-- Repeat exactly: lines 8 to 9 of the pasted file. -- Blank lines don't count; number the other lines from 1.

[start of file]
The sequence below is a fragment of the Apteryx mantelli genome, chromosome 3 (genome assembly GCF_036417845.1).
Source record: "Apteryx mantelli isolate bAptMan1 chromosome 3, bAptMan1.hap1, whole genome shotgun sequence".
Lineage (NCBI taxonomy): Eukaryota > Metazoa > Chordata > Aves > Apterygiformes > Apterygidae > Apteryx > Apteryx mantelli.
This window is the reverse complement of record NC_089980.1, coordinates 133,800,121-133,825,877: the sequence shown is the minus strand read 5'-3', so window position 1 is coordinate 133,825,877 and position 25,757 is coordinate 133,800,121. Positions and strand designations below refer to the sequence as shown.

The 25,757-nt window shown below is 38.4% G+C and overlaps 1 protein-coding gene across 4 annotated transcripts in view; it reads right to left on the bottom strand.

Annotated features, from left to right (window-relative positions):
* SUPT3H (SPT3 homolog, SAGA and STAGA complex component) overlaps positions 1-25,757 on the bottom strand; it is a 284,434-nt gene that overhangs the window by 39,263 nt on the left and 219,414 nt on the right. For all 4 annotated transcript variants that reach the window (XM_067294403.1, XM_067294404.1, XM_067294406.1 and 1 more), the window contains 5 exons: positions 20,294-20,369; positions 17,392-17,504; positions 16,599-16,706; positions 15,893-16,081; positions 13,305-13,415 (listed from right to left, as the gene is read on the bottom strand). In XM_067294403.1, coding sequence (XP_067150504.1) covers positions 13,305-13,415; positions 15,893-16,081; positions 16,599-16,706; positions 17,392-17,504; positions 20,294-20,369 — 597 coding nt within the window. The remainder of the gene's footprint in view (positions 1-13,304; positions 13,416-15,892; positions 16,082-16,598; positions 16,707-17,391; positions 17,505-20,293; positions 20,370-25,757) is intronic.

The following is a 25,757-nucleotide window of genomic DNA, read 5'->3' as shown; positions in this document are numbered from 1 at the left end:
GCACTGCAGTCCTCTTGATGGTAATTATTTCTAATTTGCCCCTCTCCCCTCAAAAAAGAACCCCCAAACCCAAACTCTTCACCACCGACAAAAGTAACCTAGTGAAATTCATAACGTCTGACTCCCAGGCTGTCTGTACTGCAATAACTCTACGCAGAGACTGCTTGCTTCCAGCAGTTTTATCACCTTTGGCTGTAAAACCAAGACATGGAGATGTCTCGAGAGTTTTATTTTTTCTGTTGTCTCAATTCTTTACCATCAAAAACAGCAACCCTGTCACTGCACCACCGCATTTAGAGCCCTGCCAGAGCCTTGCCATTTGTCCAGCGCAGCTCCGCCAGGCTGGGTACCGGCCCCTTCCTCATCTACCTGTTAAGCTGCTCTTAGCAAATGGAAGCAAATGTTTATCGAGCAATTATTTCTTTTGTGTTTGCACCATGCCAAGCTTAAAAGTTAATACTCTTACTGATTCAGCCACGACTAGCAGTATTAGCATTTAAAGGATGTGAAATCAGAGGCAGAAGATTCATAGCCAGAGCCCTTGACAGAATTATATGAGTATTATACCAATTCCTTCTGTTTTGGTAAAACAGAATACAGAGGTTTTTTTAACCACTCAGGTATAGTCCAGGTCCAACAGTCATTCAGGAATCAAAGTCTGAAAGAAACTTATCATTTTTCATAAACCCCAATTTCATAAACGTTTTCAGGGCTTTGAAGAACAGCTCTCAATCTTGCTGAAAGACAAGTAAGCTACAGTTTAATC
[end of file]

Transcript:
The following is a 25,757-nucleotide window of genomic DNA, read 5'->3' as shown; positions in this document are numbered from 1 at the left end:
GCACTGCAGTCCTCTTGATGGTAATTATTTCTAATTTGCCCCTCTCCCCTCAAAAAAGAACCCCCAAACCCAAACTCTTCACCACCGACAAAAGTAACCTAGTGAAATTCATAACGTCTGACTCCCAGGCTGTCTGTACTGCAATAACTCTACGCAGAGACTGCTTGCTTCCAGCAGTTTTATCACCTTTGGCTGTAAAACCAAGACATGGAGATGTCTCGAGAGTTTTATTTTTTCTGTTGTCTCAATTCTTTACCATCAAAAACAGCAACCCTGTCACTGCACCACCGCATTTAGAGCCCTGCCAGAGCCTTGCCATTTGTCCAGCGCAGCTCCGCCAGGCTGGGTACCGGCCCCTTCCTCATCTACCTGTTAAGCTGCTCTTAGCAAATGGAAGCAAATGTTTATCGAGCAATTATTTCTTTTGTGTTTGCACCATGCCAAGCTTAAAAGTTAATACTCTTACTGATTCAGCCACGACTAGCAGTATTAGCATTTAAAGGATGTGAAATCAGAGGCAGAAGATTCATAGCCAGAGCCCTTGACAGAATTATATGAGTATTATACCAATTCCTTCTGTTTTGGTAAAACAGAATACAGAGGTTTTTTTAACCACTCAGGTATAGTCCAGGTCCAACAGTCATTCAGGAATCAAAGTCTGAAAGAAACTTATCATTTTTCATAAACCCCAATTTCATAAACGTTTTCAGGGCTTTGAAGAACAGCTCTCAATCTTGCTGAAAGACAAGTAAGCTACAGTTTAATC